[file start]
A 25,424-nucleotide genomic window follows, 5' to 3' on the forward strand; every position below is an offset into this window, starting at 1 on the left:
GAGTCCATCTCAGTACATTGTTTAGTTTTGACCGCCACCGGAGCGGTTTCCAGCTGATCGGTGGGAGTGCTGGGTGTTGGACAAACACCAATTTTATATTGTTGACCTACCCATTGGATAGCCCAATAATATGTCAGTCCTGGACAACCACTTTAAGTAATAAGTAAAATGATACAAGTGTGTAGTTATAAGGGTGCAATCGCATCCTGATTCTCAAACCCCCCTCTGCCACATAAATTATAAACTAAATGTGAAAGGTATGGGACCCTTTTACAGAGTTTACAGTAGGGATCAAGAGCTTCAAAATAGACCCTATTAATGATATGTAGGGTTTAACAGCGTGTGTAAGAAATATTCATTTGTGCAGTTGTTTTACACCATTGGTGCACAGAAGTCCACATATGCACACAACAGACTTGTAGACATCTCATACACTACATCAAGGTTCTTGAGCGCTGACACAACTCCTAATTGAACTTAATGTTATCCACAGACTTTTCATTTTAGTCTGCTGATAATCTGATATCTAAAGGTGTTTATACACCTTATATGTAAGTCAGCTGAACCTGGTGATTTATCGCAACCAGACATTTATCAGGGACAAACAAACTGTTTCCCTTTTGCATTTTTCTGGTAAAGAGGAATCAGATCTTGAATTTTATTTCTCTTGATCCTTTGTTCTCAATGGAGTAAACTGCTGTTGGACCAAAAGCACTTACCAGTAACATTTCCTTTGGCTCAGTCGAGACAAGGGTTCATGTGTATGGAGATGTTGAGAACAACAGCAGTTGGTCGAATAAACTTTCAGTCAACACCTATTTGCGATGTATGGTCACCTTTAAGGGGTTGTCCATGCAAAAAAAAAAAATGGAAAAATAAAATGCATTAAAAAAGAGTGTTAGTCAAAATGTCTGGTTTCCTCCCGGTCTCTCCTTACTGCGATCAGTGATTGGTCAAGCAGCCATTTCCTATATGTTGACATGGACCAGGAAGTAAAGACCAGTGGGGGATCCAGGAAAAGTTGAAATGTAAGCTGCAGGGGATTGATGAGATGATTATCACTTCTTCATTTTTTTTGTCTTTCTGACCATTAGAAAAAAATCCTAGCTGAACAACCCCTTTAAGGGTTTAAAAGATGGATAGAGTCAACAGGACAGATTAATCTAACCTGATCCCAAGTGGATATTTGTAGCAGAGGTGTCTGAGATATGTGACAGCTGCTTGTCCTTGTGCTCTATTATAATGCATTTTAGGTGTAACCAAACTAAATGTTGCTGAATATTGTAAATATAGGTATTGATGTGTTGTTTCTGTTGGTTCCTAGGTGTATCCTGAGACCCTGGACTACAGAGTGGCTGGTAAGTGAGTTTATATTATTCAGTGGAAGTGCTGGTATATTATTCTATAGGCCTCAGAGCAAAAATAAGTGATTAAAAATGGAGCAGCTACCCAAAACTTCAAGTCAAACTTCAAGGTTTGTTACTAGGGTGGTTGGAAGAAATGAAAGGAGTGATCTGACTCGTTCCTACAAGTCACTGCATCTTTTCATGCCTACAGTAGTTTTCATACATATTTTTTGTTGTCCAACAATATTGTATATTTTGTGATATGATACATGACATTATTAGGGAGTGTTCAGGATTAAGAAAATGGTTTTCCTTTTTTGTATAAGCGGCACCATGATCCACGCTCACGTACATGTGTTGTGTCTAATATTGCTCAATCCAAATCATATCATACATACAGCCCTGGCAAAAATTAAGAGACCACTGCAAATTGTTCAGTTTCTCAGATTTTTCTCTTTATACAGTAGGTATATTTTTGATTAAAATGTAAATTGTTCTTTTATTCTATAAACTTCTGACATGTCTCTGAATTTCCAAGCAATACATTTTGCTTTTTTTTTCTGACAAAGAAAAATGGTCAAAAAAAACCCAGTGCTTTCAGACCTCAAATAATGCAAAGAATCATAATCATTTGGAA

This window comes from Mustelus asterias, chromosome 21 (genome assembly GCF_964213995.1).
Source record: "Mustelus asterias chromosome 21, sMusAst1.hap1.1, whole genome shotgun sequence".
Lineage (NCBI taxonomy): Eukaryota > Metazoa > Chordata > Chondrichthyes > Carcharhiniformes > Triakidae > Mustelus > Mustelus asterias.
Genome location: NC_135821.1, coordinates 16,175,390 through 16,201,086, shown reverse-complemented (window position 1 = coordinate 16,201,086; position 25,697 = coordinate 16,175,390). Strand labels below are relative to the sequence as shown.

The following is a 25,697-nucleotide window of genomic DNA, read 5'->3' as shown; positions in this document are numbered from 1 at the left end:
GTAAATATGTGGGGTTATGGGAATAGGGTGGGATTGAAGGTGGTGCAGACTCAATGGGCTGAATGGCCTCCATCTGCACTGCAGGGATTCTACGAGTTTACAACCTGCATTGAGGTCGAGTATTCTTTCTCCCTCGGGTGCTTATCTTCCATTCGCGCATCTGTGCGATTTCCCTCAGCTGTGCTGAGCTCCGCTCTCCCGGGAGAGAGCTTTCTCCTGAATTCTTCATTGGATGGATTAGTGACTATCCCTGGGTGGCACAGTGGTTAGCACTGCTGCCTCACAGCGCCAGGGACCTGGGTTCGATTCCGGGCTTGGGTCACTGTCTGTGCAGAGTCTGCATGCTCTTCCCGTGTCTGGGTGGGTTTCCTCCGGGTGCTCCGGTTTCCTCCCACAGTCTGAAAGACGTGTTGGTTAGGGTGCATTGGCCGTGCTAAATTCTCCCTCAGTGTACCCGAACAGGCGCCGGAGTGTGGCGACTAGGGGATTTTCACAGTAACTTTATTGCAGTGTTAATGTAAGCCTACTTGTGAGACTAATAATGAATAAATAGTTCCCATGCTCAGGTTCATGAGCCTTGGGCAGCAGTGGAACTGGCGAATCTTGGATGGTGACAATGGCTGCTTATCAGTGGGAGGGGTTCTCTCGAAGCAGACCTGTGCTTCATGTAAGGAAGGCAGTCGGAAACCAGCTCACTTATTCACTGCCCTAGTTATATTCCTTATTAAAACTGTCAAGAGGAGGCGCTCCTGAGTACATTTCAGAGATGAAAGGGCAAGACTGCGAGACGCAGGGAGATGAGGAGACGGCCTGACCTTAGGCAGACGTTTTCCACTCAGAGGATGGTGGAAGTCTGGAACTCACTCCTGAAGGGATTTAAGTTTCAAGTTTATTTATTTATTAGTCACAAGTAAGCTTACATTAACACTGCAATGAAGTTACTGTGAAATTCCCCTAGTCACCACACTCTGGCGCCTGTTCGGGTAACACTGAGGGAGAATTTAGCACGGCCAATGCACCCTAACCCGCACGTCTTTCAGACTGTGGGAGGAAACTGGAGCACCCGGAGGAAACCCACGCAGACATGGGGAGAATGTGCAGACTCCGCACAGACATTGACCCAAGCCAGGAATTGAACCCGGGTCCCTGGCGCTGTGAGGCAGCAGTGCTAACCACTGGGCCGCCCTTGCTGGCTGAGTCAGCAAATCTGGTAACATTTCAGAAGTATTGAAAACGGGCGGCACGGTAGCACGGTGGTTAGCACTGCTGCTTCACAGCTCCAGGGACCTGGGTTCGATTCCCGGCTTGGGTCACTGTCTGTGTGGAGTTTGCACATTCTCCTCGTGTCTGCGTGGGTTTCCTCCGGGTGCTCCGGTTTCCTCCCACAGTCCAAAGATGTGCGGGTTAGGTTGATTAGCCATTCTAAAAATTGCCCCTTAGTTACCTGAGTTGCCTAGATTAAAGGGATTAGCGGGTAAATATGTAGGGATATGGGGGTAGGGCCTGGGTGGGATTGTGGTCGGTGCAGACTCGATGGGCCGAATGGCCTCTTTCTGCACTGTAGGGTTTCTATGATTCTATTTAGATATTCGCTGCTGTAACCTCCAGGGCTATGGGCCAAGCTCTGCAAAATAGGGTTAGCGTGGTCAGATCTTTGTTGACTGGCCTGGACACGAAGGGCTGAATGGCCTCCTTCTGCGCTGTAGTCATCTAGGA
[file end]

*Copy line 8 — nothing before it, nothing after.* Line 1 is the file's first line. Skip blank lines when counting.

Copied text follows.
GTAAATATGTGGGGTTATGGGAATAGGGTGGGATTGAAGGTGGTGCAGACTCAATGGGCTGAATGGCCTCCATCTGCACTGCAGGGATTCTACGAGTTTACAACCTGCATTGAGGTCGAGTATTCTTTCTCCCTCGGGTGCTTATCTTCCATTCGCGCATCTGTGCGATTTCCCTCAGCTGTGCTGAGCTCCGCTCTCCCGGGAGAGAGCTTTCTCCTGAATTCTTCATTGGATGGATTAGTGACTATCCCTGGGTGGCACAGTGGTTAGCACTGCTGCCTCACAGCGCCAGGGACCTGGGTTCGATTCCGGGCTTGGGTCACTGTCTGTGCAGAGTCTGCATGCTCTTCCCGTGTCTGGGTGGGTTTCCTCCGGGTGCTCCGGTTTCCTCCCACAGTCTGAAAGACGTGTTGGTTAGGGTGCATTGGCCGTGCTAAATTCTCCCTCAGTGTACCCGAACAGGCGCCGGAGTGTGGCGACTAGGGGATTTTCACAGTAACTTTATTGCAGTGTTAATGTAAGCCTACTTGTGAGACTAATAATGAATAAATAGTTCCCATGCTCAGGTTCATGAGCCTTGGGCAGCAGTGGAACTGGCGAATCTTGGATGGTGACAATGGCTGCTTATCAGTGGGAGGGGTTCTCTCGAAGCAGACCTGTGCTTCATGTAAGGAAGGCAGTCGGAAACCAGCTCACTTATTCACTGCCCTAGTTATATTCCTTATTAAAACTGTCAAGAGGAGGCGCTCCTGAGTACATTTCAGAGATGAAAGGGCAAGACTGCGAGACGCAGGGAGATGAGGAGACGGCCTGACCTTAGGCAGACGTTTTCCACTCAGAGGATGGTGGAAGTCTGGAACTCACTCCTGAAGGGATTTAAGTTTCAAGTTTATTTATTTATTAGTCACAAGTAAGCTTACATTAACACTGCAATGAAGTTACTGTGAAATTCCCCTAGTCACCACACTCTGGCGCCTGTTCGGGTAACACTGAGGGAGAATTTAGCACGGCCAATGCACCCTAACCCGCACGTCTTTCAGACTGTGGGAGGAAACTGGAGCACCCGGAGGAAACCCACGCAGACATGGGGAGAATGTGCAGACTCCGCACAGACATTGACCCAAGCCAGGAATTGAACCCGGGTCCCTGGCGCTGTGAGGCAGCAGTGCTAACCACTGGGCCGCCCTTGCTGGCTGAGTCAGCAAATCTGGTAACATTTCAGAAGTATTGAAAACGGGCGGCACGGTAGCACGGTGGTTAGCACTGCTGCTTCACAGCTCCAGGGACCTGGGTTCGATTCCCGGCTTGGGTCACTGTCTGTGTGGAGTTTGCACATTCTCCTCGTGTCTGCGTGGGTTTCCTCCGGGTGCTCCGGTTTCCTCCCACAGTCCAAAGATGTGCGGGTTAGGTTGATTAGCCATTCTAAAAATTGCCCCTTAGTTACCTGAGTTGCCTAGATTAAAGGGATTAGCGGGTAAATATGTAGGGATATGGGGGTAGGGCCTGGGTGGGATTGTGGTCGGTGCAGACTCGATGGGCCGAATGGCCTCTTTCTGCACTGTAGGGTTTCTATGATTCTATTTAGATATTCGCTGCTGTAACCTCCAGGGCTATGGGCCAAGCTCTGCAAAATAGGGTTAGCGTGGTCAGATCTTTGTTGACTGGCCTGGACACGAAGGGCTGAATGGCCTCCTTCTGCGCTGTAGTCATCTAGGA